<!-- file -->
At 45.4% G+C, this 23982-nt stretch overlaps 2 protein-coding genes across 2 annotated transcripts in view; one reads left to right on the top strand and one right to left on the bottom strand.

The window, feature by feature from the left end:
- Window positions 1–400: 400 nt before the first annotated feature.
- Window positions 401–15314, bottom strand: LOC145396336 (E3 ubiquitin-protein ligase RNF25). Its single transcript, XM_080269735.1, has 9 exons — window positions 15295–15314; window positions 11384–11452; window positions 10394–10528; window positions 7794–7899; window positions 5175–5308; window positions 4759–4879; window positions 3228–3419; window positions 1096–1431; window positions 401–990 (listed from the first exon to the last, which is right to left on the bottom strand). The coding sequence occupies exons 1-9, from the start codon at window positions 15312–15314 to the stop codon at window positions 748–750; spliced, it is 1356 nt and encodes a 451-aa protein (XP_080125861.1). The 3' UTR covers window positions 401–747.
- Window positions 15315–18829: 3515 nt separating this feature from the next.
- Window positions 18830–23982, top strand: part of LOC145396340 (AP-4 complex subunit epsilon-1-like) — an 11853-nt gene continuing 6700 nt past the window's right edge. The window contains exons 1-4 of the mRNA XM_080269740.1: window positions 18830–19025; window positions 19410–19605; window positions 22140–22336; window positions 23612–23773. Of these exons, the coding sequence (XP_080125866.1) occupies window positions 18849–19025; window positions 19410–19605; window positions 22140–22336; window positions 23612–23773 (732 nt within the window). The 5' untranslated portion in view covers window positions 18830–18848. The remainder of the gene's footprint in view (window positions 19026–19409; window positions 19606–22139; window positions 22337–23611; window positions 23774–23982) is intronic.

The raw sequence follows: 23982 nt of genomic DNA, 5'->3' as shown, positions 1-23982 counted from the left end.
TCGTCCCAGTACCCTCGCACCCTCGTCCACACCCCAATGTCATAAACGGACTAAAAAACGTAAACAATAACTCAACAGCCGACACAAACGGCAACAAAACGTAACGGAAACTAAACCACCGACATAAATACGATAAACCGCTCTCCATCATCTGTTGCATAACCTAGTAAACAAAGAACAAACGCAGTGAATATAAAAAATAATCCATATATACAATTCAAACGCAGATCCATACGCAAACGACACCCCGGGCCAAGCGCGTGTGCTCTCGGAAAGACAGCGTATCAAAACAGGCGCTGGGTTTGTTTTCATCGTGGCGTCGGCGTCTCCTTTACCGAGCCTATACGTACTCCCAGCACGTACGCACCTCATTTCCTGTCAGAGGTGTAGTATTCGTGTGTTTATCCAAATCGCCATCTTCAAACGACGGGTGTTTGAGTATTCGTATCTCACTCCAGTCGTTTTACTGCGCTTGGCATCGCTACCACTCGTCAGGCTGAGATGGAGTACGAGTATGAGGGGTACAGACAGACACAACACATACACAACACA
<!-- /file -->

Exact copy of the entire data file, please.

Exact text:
At 45.4% G+C, this 23982-nt stretch overlaps 2 protein-coding genes across 2 annotated transcripts in view; one reads left to right on the top strand and one right to left on the bottom strand.

The window, feature by feature from the left end:
- Window positions 1–400: 400 nt before the first annotated feature.
- Window positions 401–15314, bottom strand: LOC145396336 (E3 ubiquitin-protein ligase RNF25). Its single transcript, XM_080269735.1, has 9 exons — window positions 15295–15314; window positions 11384–11452; window positions 10394–10528; window positions 7794–7899; window positions 5175–5308; window positions 4759–4879; window positions 3228–3419; window positions 1096–1431; window positions 401–990 (listed from the first exon to the last, which is right to left on the bottom strand). The coding sequence occupies exons 1-9, from the start codon at window positions 15312–15314 to the stop codon at window positions 748–750; spliced, it is 1356 nt and encodes a 451-aa protein (XP_080125861.1). The 3' UTR covers window positions 401–747.
- Window positions 15315–18829: 3515 nt separating this feature from the next.
- Window positions 18830–23982, top strand: part of LOC145396340 (AP-4 complex subunit epsilon-1-like) — an 11853-nt gene continuing 6700 nt past the window's right edge. The window contains exons 1-4 of the mRNA XM_080269740.1: window positions 18830–19025; window positions 19410–19605; window positions 22140–22336; window positions 23612–23773. Of these exons, the coding sequence (XP_080125866.1) occupies window positions 18849–19025; window positions 19410–19605; window positions 22140–22336; window positions 23612–23773 (732 nt within the window). The 5' untranslated portion in view covers window positions 18830–18848. The remainder of the gene's footprint in view (window positions 19026–19409; window positions 19606–22139; window positions 22337–23611; window positions 23774–23982) is intronic.

The raw sequence follows: 23982 nt of genomic DNA, 5'->3' as shown, positions 1-23982 counted from the left end.
TCGTCCCAGTACCCTCGCACCCTCGTCCACACCCCAATGTCATAAACGGACTAAAAAACGTAAACAATAACTCAACAGCCGACACAAACGGCAACAAAACGTAACGGAAACTAAACCACCGACATAAATACGATAAACCGCTCTCCATCATCTGTTGCATAACCTAGTAAACAAAGAACAAACGCAGTGAATATAAAAAATAATCCATATATACAATTCAAACGCAGATCCATACGCAAACGACACCCCGGGCCAAGCGCGTGTGCTCTCGGAAAGACAGCGTATCAAAACAGGCGCTGGGTTTGTTTTCATCGTGGCGTCGGCGTCTCCTTTACCGAGCCTATACGTACTCCCAGCACGTACGCACCTCATTTCCTGTCAGAGGTGTAGTATTCGTGTGTTTATCCAAATCGCCATCTTCAAACGACGGGTGTTTGAGTATTCGTATCTCACTCCAGTCGTTTTACTGCGCTTGGCATCGCTACCACTCGTCAGGCTGAGATGGAGTACGAGTATGAGGGGTACAGACAGACACAACACATACACAACACA